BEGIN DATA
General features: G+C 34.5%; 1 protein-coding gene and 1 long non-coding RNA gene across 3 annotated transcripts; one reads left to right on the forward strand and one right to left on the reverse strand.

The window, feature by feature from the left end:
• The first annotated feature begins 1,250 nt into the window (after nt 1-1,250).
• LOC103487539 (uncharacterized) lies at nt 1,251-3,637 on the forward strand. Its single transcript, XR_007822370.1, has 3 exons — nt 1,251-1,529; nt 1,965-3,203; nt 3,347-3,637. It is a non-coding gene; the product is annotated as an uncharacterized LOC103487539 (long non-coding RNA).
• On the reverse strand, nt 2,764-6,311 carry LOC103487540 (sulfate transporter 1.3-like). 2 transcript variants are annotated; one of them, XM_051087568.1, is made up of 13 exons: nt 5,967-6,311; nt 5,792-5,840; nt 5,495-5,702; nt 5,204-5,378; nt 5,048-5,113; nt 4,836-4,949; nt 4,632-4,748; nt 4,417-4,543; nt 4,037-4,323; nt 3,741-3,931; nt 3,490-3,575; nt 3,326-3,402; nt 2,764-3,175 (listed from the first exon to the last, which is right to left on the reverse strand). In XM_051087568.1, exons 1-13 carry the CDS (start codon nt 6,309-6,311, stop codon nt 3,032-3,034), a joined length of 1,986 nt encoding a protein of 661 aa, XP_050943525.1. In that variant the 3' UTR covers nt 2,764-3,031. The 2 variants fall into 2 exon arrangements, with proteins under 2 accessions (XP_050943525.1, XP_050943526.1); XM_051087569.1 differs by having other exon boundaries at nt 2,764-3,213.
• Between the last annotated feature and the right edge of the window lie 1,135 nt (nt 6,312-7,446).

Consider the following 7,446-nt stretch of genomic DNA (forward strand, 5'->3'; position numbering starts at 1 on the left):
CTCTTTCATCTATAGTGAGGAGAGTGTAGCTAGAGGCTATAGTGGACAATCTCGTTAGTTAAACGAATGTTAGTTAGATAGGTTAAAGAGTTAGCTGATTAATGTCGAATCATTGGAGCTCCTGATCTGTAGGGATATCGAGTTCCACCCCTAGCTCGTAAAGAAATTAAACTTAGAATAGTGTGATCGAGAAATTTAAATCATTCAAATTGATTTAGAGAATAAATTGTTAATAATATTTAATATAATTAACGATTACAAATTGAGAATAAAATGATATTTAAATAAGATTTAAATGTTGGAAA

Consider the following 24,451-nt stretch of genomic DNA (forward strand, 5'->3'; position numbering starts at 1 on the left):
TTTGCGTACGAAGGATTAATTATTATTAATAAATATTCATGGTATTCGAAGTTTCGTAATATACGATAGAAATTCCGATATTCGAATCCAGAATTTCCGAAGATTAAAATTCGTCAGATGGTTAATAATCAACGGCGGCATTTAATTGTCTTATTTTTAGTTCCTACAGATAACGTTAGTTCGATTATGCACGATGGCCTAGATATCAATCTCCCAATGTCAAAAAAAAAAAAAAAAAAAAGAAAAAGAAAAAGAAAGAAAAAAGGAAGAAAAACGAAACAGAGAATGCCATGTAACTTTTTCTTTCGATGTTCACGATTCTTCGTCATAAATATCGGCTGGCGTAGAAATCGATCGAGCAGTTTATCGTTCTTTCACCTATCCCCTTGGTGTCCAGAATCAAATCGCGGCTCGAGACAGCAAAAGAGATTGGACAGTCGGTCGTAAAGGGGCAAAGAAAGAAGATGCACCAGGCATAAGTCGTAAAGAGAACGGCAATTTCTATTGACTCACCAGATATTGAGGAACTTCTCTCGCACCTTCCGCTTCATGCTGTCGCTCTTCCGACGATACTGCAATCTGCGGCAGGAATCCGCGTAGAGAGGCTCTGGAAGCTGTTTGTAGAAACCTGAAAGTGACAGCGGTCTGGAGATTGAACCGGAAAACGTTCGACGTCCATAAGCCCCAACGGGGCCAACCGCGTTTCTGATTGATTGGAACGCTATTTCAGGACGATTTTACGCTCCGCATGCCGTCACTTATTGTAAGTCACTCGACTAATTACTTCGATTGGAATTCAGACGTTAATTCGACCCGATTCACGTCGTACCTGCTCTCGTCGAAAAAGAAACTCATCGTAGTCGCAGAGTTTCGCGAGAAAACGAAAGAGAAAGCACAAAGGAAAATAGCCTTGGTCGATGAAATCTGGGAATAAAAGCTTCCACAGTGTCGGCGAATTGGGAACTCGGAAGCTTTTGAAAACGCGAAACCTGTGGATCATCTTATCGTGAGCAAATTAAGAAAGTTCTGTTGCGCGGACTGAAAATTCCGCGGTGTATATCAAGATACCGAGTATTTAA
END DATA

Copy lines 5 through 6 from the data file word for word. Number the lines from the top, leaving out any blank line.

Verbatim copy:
• On the reverse strand, nt 2,764-6,311 carry LOC103487540 (sulfate transporter 1.3-like). 2 transcript variants are annotated; one of them, XM_051087568.1, is made up of 13 exons: nt 5,967-6,311; nt 5,792-5,840; nt 5,495-5,702; nt 5,204-5,378; nt 5,048-5,113; nt 4,836-4,949; nt 4,632-4,748; nt 4,417-4,543; nt 4,037-4,323; nt 3,741-3,931; nt 3,490-3,575; nt 3,326-3,402; nt 2,764-3,175 (listed from the first exon to the last, which is right to left on the reverse strand). In XM_051087568.1, exons 1-13 carry the CDS (start codon nt 6,309-6,311, stop codon nt 3,032-3,034), a joined length of 1,986 nt encoding a protein of 661 aa, XP_050943525.1. In that variant the 3' UTR covers nt 2,764-3,031. The 2 variants fall into 2 exon arrangements, with proteins under 2 accessions (XP_050943525.1, XP_050943526.1); XM_051087569.1 differs by having other exon boundaries at nt 2,764-3,213.
• Between the last annotated feature and the right edge of the window lie 1,135 nt (nt 6,312-7,446).